The survey compares results from before and after coronavirus was declared a pandemic by the World Health Organization on March 11.
Before the declaration, 80 percent of car shoppers said coronavirus wouldn’t affect their car-buying decision; that number dropped to 60 percent after the pandemic declaration.
More consumers will consider buying used rather than new as a result of the coronavirus pandemic.
The number of consumers worried coronavirus would push the U.S. into a recession rose from 34 percent before the March 11 declaration to 48 percent after it.
Prior to coronavirus being declared a pandemic, 36 percent of consumers said the crisis was affecting their outlook of the economy; that number jumped to 53 percent in the weeks after the March 11 declaration.
The global coronavirus crisis has increased fears that the economy will head into a recession and boosted overall economic anxiety, but many car buyers say they’re still planning on buying a new or used vehicle in 2020, according to a new survey.
Autolist.com polled 1,500 current car shoppers in March and asked about their outlook on the economy. Results received between March 2 and March 11 -- the day the World Health Organization declared this coronavirus a pandemic -- were compared to those received from March 12 and March 24.
The survey found that overall, worries about the future of the economy grew between the two time periods; interest in buying a new or used vehicle dropped between the time periods; yet many shoppers still planned on getting a new or used vehicle in 2020.
“We’re in uncharted territory when it comes to the effect this coronavirus pandemic will have on the economy, and these results reflect that,” said Chase Disher, analyst at Autolist. “Still, we were surprised to see just how many shoppers still planned on a new car in the midst of a crisis.”
Prior to the pandemic declaration on March 11, 80 percent of the car shoppers Autolist polled said they didn’t expect the coronavirus to affect their decision to buy a vehicle in 2020. That number fell to 60 percent for shoppers who responded after the pandemic declaration.
“There are two ways to look at that drop,” Disher said. “The pessimist will see a definite slump in interest from car shoppers because of the coronavirus. But the optimist would point out that 60 percent is still a healthy amount of people hoping to buy a vehicle in 2020, given everything that's going on."
It’s also likely that any economic slowdown would push more consumers into used vehicles, as is common during economic downturns or a recession.
The number of respondents in Autolist’s poll who said the state of the economy would make them more likely to buy used for their next vehicle jumped from 38 percent prior to the March 11 pandemic declaration to 45 percent after it.
Autolist also asked shoppers what changes a recession would have on their buying behavior. The most common response was that consumers would buy used when they were previously considering new (other choices included leasing instead of buying, choosing a smaller vehicle, choosing a less-expensive brand, choosing a different type of vehicle, and buying a vehicle with fewer options).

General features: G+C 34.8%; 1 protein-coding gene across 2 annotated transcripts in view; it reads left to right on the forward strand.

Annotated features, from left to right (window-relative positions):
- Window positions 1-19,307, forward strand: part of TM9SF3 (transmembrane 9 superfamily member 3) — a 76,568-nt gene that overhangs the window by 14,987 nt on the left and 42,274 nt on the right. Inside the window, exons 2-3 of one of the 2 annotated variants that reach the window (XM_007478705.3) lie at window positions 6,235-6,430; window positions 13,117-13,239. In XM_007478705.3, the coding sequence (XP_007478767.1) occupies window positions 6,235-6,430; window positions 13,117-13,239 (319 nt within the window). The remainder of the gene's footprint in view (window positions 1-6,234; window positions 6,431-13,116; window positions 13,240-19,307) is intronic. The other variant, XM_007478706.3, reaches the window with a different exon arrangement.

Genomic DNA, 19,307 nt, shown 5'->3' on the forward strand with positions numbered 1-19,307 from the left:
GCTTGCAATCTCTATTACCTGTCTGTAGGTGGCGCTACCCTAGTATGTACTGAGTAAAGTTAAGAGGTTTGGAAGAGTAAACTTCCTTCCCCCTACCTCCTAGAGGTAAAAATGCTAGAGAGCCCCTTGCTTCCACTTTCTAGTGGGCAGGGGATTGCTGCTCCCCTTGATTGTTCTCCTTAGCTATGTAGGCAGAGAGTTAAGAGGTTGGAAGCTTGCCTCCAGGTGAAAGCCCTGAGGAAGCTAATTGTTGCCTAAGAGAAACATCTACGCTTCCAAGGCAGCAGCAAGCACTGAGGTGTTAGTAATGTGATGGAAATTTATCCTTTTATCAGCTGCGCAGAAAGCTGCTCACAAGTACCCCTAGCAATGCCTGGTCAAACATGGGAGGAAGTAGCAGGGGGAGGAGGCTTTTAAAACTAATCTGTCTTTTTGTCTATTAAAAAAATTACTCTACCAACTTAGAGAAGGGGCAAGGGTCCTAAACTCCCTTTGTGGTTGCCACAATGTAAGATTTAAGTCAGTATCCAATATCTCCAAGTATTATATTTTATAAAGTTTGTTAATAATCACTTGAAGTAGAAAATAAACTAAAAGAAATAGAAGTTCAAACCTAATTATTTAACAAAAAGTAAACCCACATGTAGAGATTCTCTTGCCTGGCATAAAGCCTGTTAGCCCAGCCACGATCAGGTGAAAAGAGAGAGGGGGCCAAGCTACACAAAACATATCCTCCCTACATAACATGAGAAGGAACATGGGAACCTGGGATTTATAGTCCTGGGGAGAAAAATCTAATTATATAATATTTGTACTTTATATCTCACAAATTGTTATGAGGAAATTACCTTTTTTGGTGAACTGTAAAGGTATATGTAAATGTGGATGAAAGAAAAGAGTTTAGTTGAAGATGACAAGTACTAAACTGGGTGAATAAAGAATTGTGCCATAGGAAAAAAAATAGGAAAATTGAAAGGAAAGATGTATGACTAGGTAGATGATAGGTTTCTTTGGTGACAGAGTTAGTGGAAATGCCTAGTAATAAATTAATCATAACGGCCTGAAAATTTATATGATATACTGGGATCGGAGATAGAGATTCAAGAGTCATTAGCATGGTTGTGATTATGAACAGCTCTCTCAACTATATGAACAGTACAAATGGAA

Looking at the economy as a whole, 34 percent of those polled in the earlier time period said they were worried the U.S. economy would head into a recession in the next 18 months. After COVID-19 was declared a pandemic, that number jumped to 48 percent.
When asked if they were more anxious about the economy today than they were a year ago, 39 percent of those polled in the earlier time period said yes; that number jumped to 53 percent in the second time period.
That increased pessimism was a direct result of the worsening coronavirus news, Autolist’s survey found.
Thirty-six percent of consumers said the virus was having a negative impact on their outlook on the economy before the WHO declaration on March 11. Afterward, 53 percent of respondents said it was negatively impacting their outlook.
Not surprisingly, these anxieties are hurting the auto industry.
Numerous brands, including Fiat Chrysler, Ford, Honda, General Motors, Kia, Mercedes-Benz, Subaru, Toyota, Volkswagen, and Volvo have shuttered U.S. production as a result of the pandemic.
Many brands have tapped into massive lines of credit to draw on while production is halted, and most are offering incentives like zero-interest loans, flexible payment plans, or job-loss assurance programs to reassure customers that this is still a good time to buy a vehicle.
Nevertheless, auto sales will certainly take a hit. J.D. Power has revised its earlier 2020 new vehicle sales projections of 16.8 million down to between 14 million and 16 million sales; the company is estimating that March sales alone will drop 41 percent from a year ago (total 2019 sales were about 17 million).
Dealers across the country are grappling with laws and directives that vary from state to state on whether the sales departments of dealers are essential businesses and therefore, should be kept open during a ‘shelter-in-place’ order. Maryland and Wisconsin, for example, have instructed dealers to keep open their sales floors while dealers in California are being encouraged to shuttle in-store sales.
For dealerships that have had to close their sales floors, it’s meant leaning into their nascent online transaction programs and then hand-delivering the new vehicle to the customer’s home.
Nearly all states have deemed service departments as essential.
Autolist will continue to survey car shoppers throughout the coronavirus crisis and after it, to gauge its impact on the auto industry and the economy as a whole. We will publish future surveys regularly throughout 2020.